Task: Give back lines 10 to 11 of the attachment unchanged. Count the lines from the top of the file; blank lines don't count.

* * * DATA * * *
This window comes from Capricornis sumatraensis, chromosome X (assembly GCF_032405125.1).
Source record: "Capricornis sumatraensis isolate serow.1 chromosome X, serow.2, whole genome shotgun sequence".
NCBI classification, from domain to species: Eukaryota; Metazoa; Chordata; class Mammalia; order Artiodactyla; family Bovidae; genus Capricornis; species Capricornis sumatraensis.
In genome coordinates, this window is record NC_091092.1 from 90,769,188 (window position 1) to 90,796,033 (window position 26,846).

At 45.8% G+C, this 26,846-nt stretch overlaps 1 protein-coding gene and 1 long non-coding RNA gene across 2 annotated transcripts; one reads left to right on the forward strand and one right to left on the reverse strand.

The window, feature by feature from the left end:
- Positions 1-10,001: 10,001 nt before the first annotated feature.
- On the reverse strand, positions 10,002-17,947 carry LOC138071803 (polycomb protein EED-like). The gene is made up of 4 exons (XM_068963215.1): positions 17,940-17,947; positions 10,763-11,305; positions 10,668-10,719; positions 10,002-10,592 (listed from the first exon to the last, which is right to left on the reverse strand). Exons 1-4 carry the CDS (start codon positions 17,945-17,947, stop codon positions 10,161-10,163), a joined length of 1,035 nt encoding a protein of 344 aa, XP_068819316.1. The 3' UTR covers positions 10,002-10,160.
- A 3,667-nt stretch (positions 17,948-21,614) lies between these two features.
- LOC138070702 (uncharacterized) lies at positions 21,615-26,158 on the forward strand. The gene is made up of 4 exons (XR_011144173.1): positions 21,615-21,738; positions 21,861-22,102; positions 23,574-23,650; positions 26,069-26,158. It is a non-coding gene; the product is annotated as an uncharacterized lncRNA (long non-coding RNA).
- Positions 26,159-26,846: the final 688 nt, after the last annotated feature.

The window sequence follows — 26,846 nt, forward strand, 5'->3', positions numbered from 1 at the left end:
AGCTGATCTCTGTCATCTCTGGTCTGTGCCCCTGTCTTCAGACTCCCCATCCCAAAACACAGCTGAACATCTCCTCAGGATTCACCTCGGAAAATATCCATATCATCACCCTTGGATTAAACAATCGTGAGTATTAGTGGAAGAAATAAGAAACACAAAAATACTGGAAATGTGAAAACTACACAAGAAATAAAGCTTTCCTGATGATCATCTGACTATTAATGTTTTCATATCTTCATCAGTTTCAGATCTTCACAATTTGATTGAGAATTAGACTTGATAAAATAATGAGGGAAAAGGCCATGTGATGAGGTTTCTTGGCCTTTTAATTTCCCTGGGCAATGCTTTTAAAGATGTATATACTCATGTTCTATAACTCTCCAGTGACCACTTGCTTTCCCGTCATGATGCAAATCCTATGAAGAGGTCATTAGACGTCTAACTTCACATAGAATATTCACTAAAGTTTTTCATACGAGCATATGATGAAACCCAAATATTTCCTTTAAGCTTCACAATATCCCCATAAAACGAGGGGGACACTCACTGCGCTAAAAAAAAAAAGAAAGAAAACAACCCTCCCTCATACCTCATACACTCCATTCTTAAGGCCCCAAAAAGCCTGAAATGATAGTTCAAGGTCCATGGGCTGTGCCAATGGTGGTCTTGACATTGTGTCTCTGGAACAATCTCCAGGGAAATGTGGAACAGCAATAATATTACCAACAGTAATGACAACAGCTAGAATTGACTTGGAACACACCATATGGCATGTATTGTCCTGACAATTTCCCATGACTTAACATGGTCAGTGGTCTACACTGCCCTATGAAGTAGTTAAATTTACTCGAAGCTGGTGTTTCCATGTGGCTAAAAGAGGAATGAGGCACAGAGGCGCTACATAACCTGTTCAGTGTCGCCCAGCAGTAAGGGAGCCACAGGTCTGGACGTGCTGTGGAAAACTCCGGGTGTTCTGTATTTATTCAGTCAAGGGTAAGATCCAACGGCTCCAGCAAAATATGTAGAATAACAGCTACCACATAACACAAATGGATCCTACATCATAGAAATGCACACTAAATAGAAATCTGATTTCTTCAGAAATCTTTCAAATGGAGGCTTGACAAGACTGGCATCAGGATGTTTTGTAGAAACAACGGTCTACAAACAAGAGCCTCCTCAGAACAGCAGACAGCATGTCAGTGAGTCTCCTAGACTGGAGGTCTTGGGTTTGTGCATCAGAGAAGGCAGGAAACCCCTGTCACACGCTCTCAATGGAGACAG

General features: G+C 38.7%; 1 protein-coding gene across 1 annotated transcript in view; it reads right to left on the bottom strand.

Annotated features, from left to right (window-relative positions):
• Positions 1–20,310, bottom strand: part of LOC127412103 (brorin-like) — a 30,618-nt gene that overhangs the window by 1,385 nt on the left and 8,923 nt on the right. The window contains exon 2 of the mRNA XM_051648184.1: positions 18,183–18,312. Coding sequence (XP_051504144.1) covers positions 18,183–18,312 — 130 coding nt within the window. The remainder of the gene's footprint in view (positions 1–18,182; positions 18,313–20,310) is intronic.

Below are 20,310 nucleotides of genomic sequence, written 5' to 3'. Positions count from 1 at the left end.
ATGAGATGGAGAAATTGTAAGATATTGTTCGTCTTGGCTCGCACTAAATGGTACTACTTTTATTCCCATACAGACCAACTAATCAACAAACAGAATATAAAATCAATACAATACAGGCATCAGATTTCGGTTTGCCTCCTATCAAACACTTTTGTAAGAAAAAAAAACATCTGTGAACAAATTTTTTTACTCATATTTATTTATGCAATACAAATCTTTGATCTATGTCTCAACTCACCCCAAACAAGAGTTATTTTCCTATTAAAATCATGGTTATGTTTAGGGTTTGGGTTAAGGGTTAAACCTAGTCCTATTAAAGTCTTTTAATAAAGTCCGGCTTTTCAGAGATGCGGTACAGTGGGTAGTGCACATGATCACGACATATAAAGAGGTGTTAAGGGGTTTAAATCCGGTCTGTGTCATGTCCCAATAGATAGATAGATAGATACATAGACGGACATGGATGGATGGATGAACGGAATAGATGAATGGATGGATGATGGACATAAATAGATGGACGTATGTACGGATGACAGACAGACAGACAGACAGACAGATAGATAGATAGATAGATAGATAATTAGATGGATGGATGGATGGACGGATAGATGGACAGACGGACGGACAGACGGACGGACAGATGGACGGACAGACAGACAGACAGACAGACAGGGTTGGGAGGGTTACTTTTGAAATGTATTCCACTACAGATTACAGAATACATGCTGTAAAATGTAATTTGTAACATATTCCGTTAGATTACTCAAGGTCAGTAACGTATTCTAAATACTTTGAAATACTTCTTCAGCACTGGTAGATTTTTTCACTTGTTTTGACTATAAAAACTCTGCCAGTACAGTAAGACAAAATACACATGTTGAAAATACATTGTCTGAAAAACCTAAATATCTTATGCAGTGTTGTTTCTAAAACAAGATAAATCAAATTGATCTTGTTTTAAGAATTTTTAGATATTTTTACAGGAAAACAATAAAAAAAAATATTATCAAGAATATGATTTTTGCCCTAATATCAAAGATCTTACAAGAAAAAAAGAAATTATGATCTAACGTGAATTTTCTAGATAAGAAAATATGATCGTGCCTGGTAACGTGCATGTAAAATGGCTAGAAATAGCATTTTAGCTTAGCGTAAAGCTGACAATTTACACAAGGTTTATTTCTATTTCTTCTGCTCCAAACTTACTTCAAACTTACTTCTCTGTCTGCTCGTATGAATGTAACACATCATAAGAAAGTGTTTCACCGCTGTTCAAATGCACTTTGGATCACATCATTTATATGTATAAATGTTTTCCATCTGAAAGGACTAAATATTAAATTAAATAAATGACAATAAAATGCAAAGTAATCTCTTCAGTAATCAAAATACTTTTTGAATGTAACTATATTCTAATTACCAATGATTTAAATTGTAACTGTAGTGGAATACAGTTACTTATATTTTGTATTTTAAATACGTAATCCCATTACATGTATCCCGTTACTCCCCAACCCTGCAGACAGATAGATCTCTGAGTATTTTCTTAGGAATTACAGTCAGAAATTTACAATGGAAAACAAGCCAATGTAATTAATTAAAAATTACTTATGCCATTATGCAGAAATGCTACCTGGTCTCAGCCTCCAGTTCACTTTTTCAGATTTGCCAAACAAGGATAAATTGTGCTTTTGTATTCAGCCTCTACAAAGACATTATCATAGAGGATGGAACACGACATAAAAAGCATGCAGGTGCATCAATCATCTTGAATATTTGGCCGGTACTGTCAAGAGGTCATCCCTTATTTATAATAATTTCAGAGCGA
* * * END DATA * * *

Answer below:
- LOC138070702 (uncharacterized) lies at positions 21,615-26,158 on the forward strand. The gene is made up of 4 exons (XR_011144173.1): positions 21,615-21,738; positions 21,861-22,102; positions 23,574-23,650; positions 26,069-26,158. It is a non-coding gene; the product is annotated as an uncharacterized lncRNA (long non-coding RNA).
- Positions 26,159-26,846: the final 688 nt, after the last annotated feature.